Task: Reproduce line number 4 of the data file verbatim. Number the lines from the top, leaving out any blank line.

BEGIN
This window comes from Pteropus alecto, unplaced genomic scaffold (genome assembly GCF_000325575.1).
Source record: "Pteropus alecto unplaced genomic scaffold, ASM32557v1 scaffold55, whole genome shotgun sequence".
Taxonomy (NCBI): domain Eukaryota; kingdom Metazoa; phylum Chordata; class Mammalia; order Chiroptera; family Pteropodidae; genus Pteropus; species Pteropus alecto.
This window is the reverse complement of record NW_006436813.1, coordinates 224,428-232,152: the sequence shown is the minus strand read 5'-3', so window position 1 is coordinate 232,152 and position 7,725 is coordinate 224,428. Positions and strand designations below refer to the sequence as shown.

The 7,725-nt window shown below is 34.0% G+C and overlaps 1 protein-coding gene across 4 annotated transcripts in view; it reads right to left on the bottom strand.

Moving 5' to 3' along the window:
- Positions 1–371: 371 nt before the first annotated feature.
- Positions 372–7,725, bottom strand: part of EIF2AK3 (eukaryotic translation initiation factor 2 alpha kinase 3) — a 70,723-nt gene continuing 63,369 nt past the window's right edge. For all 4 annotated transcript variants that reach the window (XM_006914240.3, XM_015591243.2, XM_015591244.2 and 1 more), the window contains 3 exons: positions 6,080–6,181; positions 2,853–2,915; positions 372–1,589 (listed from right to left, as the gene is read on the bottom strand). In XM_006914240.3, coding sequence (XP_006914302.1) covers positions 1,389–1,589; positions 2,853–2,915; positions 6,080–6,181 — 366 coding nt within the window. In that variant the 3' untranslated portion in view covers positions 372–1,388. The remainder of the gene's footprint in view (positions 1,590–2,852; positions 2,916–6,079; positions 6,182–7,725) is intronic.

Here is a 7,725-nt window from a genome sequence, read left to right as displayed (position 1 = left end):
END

This window is the reverse complement of record NW_006436813.1, coordinates 224,428-232,152: the sequence shown is the minus strand read 5'-3', so window position 1 is coordinate 232,152 and position 7,725 is coordinate 224,428. Positions and strand designations below refer to the sequence as shown.